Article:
And then, the bad: The camera-work is pretty much unforgivable. I completely understand that it's a budgetless indie, but the cinematography in BCH is a step below what you see people doing with their cell phones and posting on YouTube these days. The shaking, the awkward angles, and the crappy lighting all made the film very difficult to watch. If there's something worse than what they did with the camera, then it's the audio mix. The ambient sound made parts of the film un-hearable and some elements were so loud that you just wanted to press 'stop.' I have probably never encountered a movie ever that I so wanted to stop watching on account of the audio. The soundtrack was horrific; it sounded like they went down to skid row and had all the drugged-out buskers sing into a microphone whatever they could make up at that moment and decided to call that the movie's musical score. Alex Booth as Arielle and Suzie Cyanide as the local tranny were grating and terrible. Cyanide in particular spent chunks of his time staring right at the camera as if reading his few lines off a cue card - it was very uncomfortable to watch.
But the real problem here is a complete lack of direction. Several times through the film, the actors are just kind of sitting there looking at people behind the 4th wall spitting out dialogue that they seem to be improvising as they go. They don't understand what's supposed to be happening at that moment in time, they're not telling us any part of a story, and that is entirely the fault of the Director. If someone had effectively been able to get the actors to understand what they were supposed to be doing and feeling throughout the script, this movie would have been much improved.
I don't know what to say about the star, Joshua Peter Laurenzi. He's not a good actor, but he's not unwatchable. Again, it seems the Director just told him, "hey, you're full of angst and unhappy" and then started filming him as he did whatever he wanted to do.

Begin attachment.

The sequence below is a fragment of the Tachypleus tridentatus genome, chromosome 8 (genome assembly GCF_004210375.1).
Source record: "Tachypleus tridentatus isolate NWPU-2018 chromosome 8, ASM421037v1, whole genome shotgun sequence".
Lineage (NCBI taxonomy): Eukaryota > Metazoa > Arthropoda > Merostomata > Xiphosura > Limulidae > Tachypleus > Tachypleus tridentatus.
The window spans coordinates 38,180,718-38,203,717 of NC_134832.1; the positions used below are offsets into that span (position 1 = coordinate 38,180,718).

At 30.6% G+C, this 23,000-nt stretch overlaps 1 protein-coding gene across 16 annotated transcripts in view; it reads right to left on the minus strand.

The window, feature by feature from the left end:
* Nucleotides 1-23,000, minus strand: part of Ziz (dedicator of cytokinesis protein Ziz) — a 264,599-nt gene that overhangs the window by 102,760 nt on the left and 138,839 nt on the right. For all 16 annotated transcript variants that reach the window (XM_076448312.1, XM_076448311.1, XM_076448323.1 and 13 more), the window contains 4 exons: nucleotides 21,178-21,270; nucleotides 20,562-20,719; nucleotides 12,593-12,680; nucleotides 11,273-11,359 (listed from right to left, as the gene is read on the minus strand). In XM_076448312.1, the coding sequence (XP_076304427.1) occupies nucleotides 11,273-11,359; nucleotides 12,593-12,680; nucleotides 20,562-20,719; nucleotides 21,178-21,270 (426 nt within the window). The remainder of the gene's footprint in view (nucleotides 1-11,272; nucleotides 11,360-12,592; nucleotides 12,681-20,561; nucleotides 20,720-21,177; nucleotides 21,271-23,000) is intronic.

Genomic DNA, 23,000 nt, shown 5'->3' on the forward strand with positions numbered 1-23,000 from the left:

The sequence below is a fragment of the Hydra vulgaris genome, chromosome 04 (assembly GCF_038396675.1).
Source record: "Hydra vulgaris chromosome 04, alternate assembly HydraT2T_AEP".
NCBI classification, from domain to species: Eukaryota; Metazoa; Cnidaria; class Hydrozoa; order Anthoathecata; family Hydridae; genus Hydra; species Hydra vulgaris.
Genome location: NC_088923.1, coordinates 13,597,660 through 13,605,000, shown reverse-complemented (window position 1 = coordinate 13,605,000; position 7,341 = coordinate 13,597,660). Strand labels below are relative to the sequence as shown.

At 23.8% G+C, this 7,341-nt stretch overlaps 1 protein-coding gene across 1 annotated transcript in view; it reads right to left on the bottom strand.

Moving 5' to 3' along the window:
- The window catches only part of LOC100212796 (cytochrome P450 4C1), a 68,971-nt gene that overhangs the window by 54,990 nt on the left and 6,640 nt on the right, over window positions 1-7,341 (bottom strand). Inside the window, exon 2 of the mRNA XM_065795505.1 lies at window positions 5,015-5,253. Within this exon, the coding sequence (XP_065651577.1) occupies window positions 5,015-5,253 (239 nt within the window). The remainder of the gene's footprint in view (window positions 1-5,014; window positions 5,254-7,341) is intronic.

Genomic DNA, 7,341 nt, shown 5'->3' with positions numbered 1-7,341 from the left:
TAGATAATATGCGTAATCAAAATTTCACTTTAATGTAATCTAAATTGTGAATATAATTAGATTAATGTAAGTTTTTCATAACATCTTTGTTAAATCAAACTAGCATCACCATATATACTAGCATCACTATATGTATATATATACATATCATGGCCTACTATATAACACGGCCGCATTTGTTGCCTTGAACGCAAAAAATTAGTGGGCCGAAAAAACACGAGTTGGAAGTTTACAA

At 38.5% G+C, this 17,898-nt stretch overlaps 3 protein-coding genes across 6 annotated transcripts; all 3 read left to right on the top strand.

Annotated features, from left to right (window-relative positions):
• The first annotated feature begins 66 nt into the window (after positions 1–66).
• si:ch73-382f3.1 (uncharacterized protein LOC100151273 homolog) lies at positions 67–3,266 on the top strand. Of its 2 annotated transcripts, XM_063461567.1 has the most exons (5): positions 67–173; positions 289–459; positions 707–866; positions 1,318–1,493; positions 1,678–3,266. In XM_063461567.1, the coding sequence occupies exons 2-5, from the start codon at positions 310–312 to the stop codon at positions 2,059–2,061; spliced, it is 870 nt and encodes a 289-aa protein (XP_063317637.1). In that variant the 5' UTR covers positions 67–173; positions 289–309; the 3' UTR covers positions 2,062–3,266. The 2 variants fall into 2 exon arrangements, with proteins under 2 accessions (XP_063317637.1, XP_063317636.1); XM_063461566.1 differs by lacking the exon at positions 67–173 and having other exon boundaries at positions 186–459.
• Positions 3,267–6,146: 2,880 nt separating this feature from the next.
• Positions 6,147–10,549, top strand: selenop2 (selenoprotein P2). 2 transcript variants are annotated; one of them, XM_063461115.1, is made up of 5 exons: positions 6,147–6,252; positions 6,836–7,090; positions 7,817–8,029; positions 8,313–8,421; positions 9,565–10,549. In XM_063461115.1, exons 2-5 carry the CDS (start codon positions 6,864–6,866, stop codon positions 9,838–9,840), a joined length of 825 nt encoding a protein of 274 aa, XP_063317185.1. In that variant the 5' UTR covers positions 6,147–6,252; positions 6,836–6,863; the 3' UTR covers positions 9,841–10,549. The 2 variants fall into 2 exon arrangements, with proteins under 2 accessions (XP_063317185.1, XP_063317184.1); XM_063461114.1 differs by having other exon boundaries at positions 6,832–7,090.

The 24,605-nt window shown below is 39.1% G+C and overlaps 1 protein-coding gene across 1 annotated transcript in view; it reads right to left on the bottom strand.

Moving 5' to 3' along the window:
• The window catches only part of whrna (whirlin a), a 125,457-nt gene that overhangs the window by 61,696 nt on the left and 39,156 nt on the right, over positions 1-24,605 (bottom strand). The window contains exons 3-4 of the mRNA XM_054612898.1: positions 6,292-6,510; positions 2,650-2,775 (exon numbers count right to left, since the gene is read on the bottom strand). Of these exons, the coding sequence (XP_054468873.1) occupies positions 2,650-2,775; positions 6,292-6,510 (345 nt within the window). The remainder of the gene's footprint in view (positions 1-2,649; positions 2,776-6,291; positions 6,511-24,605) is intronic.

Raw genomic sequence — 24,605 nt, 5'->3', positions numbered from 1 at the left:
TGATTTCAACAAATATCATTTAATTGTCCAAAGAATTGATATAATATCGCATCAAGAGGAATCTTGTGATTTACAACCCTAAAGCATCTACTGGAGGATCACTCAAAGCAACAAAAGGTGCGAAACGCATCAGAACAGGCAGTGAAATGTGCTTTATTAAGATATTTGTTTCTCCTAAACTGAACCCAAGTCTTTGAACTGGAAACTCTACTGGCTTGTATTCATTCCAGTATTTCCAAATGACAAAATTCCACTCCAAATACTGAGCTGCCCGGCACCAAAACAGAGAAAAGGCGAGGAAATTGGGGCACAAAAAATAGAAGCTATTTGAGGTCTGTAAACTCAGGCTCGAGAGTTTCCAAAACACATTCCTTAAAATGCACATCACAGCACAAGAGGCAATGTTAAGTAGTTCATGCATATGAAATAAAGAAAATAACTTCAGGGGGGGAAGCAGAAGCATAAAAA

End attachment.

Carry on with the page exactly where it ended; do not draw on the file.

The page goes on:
All the badness aside though, there's something endearing about watching such rawness. We were all teenagers and a lot of the issues are familiar. The film just tries way to hard to be the most indie indie-film ever when it would have done much better to actually create something less painful to look at with some sense that the characters themselves believed that they were not just actors. If this were made by junior high school students (and make no mistake, it looks as though it was), then I'd say "good job, kids." As an effort by adults; however, it just didn't win me over despite the charming Paul Foster and some not-terrible motivating ideas. If it's showing on cable some time, see it. For heaven's sake, don't spend money on it though.
Highlander: The Source (2007)
There really isn't too much to add to the other reviews; this movie is dreadful. The special effects are worse than anything I've seen since the 70s. The audio/sound-fx are horrific. The acting is uninspired. There is no story and what they've attempted doesn't fit in with any part of the Highlander-universe.
The best part of of the series was, of course, the sword fights. Rather than choreograph a fight here, they've elected to take a picture of the characters and jiggle it at high speed around the set. Seriously, I could make a better fight scene with my great-grandmother and a tortoise.
Do not under any circumstances consider watching or buying this horrific piece of nonsense.
Good concept with poor execution
I wasn't too sure what was in store for me with this Mexican gay indie flick. After watching it, I'm still struggling for a final opinion.